A slight but noticeable loss of brain volume among patients with schizophrenia taking antipsychotic drugs doesn’t appear to affect cognitive functioning, European researchers say.
A long-term study of 33 patients with schizophrenia, along with 71 control subjects for comparison, confirmed that those taking antipsychotic drugs lost brain volume more quickly than average through the aging process. Whereas study subjects in the control group lost brain volume at a rate of 0.5 percent per year over a nine-year period, patients treated with antipsychotic drugs for schizophrenia lost 0.7 percent per year — consistent with the average cognitive aging process for someone aged 34 to 43.
The findings were published in the journal PLOS One by researchers from the University of Oulu, Finland, and the University of Cambridge.
"It's important to stress that the loss of brain volume doesn't appear to have any effect on people over the nine year follow-up we conducted, and patients should not stop their medication on the basis of this research," said Graham Murray, a researcher at Cambridge, in a statement. "A key question in the future will be to examine whether there is any effect of this loss of brain volume later in life. We need more research in larger studies with longer follow-ups to evaluate the significance of these brain changes."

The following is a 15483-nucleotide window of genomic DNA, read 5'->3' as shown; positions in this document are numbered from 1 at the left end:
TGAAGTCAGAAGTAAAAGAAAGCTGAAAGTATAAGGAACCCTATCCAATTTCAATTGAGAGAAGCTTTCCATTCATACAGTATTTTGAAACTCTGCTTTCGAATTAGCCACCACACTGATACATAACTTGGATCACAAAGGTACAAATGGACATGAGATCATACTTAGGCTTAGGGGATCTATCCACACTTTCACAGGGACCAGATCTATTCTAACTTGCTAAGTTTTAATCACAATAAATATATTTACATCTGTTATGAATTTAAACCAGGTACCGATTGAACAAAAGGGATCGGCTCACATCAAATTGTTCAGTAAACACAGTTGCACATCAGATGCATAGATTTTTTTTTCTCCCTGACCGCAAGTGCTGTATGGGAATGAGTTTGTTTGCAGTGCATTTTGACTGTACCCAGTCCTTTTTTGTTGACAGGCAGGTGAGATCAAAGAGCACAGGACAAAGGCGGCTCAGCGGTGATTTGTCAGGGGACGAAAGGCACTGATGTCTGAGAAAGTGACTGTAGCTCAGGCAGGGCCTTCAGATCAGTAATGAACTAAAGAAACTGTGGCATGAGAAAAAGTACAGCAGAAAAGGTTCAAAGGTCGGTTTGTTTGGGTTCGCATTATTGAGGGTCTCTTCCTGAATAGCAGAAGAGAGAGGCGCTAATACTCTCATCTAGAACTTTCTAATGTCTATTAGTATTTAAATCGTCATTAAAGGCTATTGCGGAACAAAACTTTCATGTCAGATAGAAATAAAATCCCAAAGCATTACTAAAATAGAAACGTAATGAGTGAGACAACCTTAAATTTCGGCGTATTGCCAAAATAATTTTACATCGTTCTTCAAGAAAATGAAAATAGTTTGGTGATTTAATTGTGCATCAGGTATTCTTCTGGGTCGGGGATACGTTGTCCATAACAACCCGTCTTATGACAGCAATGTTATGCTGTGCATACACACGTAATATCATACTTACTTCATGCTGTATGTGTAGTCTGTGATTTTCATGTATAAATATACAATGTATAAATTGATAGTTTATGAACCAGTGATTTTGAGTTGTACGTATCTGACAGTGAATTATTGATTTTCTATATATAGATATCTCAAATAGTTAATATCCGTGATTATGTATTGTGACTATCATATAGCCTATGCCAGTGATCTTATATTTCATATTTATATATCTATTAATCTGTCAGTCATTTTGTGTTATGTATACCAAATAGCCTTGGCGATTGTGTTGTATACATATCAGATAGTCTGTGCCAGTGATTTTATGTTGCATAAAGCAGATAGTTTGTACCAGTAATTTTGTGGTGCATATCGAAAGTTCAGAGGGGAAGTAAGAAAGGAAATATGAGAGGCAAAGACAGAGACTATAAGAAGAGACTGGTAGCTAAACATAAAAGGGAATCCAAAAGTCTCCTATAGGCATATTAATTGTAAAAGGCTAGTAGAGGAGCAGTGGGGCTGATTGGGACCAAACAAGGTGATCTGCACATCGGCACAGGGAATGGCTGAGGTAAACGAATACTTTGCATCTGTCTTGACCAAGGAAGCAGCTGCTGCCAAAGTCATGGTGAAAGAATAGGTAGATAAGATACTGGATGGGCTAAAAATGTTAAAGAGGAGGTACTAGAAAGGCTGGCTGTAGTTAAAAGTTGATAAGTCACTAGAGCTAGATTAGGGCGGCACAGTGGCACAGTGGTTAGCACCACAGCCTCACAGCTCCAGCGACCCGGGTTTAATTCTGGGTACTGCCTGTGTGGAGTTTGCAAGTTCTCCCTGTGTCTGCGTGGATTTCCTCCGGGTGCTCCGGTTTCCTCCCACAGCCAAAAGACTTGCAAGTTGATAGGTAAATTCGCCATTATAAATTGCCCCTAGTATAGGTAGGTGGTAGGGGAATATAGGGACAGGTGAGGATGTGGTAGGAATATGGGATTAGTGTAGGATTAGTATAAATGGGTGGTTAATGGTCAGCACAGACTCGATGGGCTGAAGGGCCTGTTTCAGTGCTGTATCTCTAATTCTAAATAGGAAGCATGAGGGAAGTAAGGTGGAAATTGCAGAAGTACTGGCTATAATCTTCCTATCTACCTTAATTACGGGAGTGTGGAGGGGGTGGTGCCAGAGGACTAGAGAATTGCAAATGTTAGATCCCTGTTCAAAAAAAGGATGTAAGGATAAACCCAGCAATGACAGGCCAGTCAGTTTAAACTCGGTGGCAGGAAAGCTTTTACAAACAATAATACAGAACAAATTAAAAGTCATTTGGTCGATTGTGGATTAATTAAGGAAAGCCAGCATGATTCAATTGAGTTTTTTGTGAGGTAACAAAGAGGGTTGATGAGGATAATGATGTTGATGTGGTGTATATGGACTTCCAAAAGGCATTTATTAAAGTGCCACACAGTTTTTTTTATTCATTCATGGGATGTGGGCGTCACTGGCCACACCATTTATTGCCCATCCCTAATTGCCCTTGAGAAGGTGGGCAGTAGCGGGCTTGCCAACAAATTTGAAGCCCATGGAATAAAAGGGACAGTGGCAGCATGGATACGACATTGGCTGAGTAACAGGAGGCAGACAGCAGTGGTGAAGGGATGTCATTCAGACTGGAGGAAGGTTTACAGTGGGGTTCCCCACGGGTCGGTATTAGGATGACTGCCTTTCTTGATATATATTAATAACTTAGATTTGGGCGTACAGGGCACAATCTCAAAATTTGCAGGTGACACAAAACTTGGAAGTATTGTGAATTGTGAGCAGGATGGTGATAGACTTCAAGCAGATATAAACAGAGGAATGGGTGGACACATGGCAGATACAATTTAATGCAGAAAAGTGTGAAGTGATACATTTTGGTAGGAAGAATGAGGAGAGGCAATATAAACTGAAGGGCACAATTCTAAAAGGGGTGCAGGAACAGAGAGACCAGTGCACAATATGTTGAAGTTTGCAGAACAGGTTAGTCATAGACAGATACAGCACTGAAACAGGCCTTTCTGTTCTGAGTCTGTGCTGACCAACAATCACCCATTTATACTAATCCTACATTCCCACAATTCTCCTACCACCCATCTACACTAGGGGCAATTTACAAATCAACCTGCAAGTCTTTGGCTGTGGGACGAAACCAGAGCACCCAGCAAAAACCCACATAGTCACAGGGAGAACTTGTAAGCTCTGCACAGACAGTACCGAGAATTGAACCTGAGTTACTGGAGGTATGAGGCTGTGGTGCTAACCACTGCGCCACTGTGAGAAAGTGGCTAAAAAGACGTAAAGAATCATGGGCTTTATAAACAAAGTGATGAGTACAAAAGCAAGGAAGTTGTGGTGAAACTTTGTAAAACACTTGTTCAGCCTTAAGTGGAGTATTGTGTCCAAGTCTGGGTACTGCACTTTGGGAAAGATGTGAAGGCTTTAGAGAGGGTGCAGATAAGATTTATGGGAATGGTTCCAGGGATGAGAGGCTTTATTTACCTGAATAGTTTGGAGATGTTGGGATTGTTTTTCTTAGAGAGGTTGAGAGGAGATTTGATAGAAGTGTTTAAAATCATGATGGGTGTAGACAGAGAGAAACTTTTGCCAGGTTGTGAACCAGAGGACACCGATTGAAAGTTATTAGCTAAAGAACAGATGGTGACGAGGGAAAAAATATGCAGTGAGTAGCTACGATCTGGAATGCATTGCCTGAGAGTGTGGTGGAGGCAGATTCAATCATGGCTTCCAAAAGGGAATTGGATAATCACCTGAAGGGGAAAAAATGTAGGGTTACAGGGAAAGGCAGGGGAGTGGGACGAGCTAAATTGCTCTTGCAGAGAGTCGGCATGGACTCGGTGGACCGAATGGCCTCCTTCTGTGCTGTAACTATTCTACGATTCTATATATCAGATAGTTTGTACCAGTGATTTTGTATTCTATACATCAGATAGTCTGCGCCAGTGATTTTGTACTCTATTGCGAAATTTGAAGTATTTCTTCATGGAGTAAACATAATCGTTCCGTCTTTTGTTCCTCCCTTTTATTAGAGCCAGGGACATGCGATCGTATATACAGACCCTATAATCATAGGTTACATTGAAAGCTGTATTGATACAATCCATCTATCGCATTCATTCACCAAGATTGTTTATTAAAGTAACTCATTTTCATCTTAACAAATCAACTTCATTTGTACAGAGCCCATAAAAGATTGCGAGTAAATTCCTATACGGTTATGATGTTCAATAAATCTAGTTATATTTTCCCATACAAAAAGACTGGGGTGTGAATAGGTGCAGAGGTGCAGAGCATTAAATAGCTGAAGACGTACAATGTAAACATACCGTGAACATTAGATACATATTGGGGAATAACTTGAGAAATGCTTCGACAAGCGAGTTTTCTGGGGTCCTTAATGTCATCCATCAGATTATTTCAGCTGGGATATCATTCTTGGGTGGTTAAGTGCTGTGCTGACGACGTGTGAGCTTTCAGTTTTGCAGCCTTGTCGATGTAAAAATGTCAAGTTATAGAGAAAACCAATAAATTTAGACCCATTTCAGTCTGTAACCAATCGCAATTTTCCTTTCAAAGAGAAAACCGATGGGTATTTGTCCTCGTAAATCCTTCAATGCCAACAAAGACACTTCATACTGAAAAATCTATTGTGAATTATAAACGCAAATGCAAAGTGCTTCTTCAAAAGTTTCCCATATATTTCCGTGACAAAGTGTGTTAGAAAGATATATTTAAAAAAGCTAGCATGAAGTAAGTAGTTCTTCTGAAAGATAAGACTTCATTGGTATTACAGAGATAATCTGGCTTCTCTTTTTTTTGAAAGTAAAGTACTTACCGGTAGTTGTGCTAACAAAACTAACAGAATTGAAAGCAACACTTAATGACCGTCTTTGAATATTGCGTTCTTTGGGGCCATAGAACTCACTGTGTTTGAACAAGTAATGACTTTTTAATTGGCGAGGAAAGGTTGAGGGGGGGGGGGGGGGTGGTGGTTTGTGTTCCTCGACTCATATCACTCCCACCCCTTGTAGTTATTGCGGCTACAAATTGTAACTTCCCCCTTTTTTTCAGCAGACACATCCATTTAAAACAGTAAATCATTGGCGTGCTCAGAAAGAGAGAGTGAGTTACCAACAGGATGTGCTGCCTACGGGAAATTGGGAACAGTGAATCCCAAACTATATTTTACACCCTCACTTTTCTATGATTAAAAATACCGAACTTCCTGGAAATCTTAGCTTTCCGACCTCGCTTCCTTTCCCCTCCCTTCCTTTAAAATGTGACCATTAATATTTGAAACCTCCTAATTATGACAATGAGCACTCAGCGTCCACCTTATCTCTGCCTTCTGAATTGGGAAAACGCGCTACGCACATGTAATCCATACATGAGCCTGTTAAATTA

Murray said the study confirms suspicions among scientists that antipsychotic medication for schizophrenia is associated with a loss of brain volume, adding that greater loss was observed in patients whose doses were higher. However, the research team remains unsure whether the medication indeed causes the decrease in tissue, noting that some researchers believe newer classes of antipsychotic medications may confer the opposite effect: protecting the brain from loss of tissue.
Juha Vijola, a researcher from the University of Oulu, says the study at least demonstrates an association. "We all lose some brain tissue as we get older, but people with schizophrenia lose it at a faster rate. We've shown that this loss seems to be linked to the antipsychotic medication people are taking. Research like this where patients are studied for many years can help to develop guidelines about when clinicians can reduce the dosage of antipsychotic medication in the long-term treatment of people with schizophrenia."
Some 1.1 percent of the U.S. population has schizophrenia, according to the National Institute of Mental Health.
Source: Veijola J, Guo J, Moilanen J, et al. Longitudinal Changes in Total Brain Volume in Schizophrenia: Relations to Symptom Severity, Cognition and Antipsychotic Medication. PLoS One. 2014.